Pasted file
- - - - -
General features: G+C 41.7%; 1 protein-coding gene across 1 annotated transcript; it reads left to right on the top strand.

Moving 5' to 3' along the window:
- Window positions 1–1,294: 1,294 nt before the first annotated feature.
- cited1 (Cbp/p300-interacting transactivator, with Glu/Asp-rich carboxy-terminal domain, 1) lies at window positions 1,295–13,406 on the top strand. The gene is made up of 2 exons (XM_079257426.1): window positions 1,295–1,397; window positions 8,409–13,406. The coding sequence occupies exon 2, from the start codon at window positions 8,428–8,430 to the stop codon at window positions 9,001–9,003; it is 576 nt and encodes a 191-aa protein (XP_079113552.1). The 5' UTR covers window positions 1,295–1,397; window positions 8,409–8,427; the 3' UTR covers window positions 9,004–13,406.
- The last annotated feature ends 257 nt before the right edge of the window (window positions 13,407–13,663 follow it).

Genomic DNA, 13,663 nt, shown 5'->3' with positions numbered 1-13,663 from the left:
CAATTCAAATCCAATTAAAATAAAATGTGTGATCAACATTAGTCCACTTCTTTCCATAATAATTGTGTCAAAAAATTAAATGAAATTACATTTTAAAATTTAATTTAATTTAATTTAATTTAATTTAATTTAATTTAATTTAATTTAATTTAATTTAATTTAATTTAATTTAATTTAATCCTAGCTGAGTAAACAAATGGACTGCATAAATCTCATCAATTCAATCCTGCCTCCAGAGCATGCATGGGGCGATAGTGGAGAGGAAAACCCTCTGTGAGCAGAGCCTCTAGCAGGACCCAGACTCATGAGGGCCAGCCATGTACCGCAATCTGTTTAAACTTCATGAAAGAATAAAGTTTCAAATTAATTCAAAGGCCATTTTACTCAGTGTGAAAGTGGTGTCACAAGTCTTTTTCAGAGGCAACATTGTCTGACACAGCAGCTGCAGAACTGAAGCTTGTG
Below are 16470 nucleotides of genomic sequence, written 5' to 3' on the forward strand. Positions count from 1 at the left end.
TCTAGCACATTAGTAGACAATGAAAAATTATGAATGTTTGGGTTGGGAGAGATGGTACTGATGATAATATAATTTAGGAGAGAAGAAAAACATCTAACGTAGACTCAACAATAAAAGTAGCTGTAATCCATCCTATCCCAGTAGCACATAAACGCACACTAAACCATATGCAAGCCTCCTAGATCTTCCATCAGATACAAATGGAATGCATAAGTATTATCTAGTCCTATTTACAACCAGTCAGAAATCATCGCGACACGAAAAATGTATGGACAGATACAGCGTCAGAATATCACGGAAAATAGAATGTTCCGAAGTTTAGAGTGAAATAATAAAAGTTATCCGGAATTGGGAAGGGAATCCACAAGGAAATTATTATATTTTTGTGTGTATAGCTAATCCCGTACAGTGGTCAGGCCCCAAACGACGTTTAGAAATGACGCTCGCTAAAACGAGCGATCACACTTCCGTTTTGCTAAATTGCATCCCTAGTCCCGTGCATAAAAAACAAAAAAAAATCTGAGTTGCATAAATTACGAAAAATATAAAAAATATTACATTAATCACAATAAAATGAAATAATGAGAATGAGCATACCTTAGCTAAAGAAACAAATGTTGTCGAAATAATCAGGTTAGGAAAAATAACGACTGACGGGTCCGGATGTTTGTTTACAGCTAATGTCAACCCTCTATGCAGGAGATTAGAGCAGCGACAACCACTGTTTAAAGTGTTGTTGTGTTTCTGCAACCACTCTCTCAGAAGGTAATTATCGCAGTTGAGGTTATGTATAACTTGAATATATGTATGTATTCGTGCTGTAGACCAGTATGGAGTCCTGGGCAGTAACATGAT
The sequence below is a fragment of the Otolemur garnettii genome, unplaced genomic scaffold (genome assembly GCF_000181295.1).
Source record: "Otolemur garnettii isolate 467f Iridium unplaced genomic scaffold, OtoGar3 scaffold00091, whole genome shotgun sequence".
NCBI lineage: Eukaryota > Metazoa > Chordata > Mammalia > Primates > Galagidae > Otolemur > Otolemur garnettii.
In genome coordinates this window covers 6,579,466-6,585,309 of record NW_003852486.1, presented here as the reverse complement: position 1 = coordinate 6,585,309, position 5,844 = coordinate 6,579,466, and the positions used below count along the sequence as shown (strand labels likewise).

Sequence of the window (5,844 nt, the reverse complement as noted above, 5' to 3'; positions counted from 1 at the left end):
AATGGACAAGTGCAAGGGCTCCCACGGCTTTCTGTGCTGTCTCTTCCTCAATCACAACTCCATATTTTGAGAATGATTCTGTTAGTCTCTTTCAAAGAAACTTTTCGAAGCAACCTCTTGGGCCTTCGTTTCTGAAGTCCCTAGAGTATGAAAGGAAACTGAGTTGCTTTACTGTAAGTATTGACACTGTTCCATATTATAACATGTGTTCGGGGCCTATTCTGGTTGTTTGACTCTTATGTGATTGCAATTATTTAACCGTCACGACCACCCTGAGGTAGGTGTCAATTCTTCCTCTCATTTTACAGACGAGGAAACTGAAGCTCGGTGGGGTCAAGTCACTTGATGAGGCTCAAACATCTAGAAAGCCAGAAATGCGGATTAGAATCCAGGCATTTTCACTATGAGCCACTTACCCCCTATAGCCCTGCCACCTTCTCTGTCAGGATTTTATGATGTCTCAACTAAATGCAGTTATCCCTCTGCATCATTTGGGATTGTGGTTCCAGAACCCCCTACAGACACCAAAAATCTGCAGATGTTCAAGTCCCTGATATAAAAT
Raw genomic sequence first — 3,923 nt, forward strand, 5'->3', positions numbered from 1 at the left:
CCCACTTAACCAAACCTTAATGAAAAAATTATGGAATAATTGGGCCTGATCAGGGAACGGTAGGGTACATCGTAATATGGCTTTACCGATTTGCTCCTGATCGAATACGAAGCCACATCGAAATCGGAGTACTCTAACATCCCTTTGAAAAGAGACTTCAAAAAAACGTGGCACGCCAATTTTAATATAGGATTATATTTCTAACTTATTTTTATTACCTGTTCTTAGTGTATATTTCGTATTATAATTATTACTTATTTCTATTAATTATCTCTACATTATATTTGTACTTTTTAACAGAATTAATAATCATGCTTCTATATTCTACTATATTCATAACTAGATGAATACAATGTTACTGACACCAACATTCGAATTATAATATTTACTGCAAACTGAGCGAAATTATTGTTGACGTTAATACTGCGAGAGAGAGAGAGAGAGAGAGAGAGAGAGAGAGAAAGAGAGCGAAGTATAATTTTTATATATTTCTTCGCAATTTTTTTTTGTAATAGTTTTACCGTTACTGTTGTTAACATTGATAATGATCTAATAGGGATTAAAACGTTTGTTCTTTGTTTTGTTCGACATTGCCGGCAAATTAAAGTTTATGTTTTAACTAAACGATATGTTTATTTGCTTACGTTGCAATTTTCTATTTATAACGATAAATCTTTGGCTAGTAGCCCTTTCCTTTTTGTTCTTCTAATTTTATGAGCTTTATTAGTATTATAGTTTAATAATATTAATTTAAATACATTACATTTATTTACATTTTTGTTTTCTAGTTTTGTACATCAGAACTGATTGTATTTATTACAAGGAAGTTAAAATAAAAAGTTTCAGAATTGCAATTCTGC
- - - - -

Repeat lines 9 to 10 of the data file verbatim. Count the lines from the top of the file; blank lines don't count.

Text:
TCTAGCACATTAGTAGACAATGAAAAATTATGAATGTTTGGGTTGGGAGAGATGGTACTGATGATAATATAATTTAGGAGAGAAGAAAAACATCTAACGTAGACTCAACAATAAAAGTAGCTGTAATCCATCCTATCCCAGTAGCACATAAACGCACACTAAACCATATGCAAGCCTCCTAGATCTTCCATCAGATACAAATGGAATGCATAAGTATTATCTAGTCCTATTTACAACCAGTCAGAAATCATCGCGACACGAAAAATGTATGGACAGATACAGCGTCAGAATATCACGGAAAATAGAATGTTCCGAAGTTTAGAGTGAAATAATAAAAGTTATCCGGAATTGGGAAGGGAATCCACAAGGAAATTATTATATTTTTGTGTGTATAGCTAATCCCGTACAGTGGTCAGGCCCCAAACGACGTTTAGAAATGACGCTCGCTAAAACGAGCGATCACACTTCCGTTTTGCTAAATTGCATCCCTAGTCCCGTGCATAAAAAACAAAAAAAAATCTGAGTTGCATAAATTACGAAAAATATAAAAAATATTACATTAATCACAATAAAATGAAATAATGAGAATGAGCATACCTTAGCTAAAGAAACAAATGTTGTCGAAATAATCAGGTTAGGAAAAATAACGACTGACGGGTCCGGATGTTTGTTTACAGCTAATGTCAACCCTCTATGCAGGAGATTAGAGCAGCGACAACCACTGTTTAAAGTGTTGTTGTGTTTCTGCAACCACTCTCTCAGAAGGTAATTATCGCAGTTGAGGTTATGTATAACTTGAATATATGTATGTATTCGTGCTGTAGACCAGTATGGAGTCCTGGGCAGTAACATGAT
The sequence below is a fragment of the Otolemur garnettii genome, unplaced genomic scaffold (genome assembly GCF_000181295.1).